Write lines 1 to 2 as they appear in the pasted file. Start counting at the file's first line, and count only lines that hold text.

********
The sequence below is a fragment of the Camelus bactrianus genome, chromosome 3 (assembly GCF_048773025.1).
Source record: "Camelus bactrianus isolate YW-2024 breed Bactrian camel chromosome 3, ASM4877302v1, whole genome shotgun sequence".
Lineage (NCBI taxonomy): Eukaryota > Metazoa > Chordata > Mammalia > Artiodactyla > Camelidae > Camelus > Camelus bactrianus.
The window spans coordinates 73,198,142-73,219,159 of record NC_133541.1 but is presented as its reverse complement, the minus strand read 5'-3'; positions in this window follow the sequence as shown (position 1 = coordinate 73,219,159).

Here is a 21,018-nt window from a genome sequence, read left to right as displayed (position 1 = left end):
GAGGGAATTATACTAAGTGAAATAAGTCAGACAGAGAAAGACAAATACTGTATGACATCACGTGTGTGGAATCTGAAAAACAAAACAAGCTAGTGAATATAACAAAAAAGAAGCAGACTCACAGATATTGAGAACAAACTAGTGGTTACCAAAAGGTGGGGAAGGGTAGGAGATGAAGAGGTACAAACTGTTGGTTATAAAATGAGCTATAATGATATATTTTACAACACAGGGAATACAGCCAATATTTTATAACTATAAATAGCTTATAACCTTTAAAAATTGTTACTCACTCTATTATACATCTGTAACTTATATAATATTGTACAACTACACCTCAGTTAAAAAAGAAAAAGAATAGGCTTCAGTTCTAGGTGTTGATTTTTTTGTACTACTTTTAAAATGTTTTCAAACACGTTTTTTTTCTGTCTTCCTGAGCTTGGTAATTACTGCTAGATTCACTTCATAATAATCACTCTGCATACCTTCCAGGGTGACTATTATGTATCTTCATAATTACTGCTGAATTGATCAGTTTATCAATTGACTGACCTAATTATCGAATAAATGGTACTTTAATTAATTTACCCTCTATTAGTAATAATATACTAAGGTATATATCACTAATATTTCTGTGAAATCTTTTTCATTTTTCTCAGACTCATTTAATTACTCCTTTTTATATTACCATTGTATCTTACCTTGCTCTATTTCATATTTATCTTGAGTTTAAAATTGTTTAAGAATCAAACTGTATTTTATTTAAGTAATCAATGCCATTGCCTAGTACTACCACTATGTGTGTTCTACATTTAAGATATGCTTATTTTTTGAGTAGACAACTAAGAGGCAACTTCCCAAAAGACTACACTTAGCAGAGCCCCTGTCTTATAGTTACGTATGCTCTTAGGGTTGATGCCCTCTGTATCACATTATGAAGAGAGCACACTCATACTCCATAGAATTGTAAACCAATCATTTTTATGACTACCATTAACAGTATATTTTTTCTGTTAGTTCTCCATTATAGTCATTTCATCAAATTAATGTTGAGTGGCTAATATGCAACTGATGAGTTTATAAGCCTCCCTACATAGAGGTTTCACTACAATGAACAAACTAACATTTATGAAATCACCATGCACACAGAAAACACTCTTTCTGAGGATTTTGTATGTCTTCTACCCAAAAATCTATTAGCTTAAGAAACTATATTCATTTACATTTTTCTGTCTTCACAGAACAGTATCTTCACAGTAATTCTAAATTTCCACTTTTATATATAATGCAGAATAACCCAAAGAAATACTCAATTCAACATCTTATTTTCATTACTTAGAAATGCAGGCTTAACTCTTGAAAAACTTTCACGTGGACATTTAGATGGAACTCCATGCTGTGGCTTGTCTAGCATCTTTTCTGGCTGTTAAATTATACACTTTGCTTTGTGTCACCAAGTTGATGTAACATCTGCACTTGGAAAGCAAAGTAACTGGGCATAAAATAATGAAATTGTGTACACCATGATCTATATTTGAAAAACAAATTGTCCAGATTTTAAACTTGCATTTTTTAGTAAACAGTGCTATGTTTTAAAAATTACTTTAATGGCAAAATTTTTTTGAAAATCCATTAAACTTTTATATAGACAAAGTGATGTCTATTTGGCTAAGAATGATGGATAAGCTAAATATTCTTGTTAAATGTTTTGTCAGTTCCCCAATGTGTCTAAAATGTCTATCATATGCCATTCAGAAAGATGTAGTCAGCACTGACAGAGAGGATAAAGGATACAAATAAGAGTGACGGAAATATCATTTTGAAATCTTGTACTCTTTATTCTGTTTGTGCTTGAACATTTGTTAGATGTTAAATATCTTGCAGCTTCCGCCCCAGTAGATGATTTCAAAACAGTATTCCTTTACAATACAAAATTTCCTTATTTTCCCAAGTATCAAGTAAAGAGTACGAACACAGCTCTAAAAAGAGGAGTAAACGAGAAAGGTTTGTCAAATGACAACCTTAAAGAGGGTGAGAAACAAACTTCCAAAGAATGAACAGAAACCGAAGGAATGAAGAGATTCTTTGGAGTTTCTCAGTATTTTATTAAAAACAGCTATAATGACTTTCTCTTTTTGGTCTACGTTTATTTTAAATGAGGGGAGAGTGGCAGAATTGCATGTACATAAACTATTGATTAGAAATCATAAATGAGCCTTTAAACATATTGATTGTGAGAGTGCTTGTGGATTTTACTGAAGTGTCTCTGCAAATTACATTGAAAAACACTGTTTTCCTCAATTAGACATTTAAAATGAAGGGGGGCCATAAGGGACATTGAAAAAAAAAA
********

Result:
The sequence below is a fragment of the Camelus bactrianus genome, chromosome 3 (assembly GCF_048773025.1).
Source record: "Camelus bactrianus isolate YW-2024 breed Bactrian camel chromosome 3, ASM4877302v1, whole genome shotgun sequence".